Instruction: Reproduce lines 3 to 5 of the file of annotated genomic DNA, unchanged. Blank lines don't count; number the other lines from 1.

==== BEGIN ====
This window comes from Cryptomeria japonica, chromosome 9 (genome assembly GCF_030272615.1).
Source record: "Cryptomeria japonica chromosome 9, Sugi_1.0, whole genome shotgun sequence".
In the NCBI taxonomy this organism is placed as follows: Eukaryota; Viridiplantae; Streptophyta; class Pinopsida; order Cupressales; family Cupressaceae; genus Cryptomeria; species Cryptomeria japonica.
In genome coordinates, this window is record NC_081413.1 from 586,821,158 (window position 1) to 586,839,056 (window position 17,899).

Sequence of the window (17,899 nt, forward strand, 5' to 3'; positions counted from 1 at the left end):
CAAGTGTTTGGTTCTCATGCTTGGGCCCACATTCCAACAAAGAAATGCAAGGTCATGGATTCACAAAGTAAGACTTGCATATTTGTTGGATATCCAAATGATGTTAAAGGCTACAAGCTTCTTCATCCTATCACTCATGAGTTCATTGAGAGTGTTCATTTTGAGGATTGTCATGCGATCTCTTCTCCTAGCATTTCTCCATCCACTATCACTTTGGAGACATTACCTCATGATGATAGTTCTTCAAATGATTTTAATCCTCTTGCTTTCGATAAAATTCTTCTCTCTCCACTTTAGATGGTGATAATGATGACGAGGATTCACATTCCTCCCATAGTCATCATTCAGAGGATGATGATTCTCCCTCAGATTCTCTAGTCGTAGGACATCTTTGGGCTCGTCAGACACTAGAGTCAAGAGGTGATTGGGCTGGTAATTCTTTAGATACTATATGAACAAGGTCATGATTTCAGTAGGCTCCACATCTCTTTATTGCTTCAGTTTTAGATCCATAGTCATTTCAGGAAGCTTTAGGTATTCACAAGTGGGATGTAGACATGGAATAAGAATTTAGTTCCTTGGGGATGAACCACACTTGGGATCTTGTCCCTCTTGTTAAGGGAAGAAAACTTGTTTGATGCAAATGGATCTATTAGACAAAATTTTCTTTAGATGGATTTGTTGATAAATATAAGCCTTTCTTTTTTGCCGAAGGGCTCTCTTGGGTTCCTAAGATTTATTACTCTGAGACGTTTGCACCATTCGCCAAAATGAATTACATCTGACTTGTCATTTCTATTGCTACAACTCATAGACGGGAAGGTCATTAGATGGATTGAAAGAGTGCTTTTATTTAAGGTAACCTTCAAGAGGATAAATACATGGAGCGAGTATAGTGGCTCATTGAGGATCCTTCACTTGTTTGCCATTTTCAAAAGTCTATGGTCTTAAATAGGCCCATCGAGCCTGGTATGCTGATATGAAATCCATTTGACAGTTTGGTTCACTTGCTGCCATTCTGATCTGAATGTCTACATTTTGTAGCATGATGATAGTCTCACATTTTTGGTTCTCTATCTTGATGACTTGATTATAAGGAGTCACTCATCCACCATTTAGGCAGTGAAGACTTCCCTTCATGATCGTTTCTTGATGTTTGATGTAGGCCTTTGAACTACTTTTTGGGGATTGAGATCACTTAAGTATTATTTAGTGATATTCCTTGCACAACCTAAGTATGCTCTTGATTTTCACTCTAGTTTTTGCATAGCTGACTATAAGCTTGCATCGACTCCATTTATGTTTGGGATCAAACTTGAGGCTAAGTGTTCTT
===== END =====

In the NCBI taxonomy this organism is placed as follows: Eukaryota; Viridiplantae; Streptophyta; class Pinopsida; order Cupressales; family Cupressaceae; genus Cryptomeria; species Cryptomeria japonica.
In genome coordinates, this window is record NC_081413.1 from 586,821,158 (window position 1) to 586,839,056 (window position 17,899).

Sequence of the window (17,899 nt, forward strand, 5' to 3'; positions counted from 1 at the left end):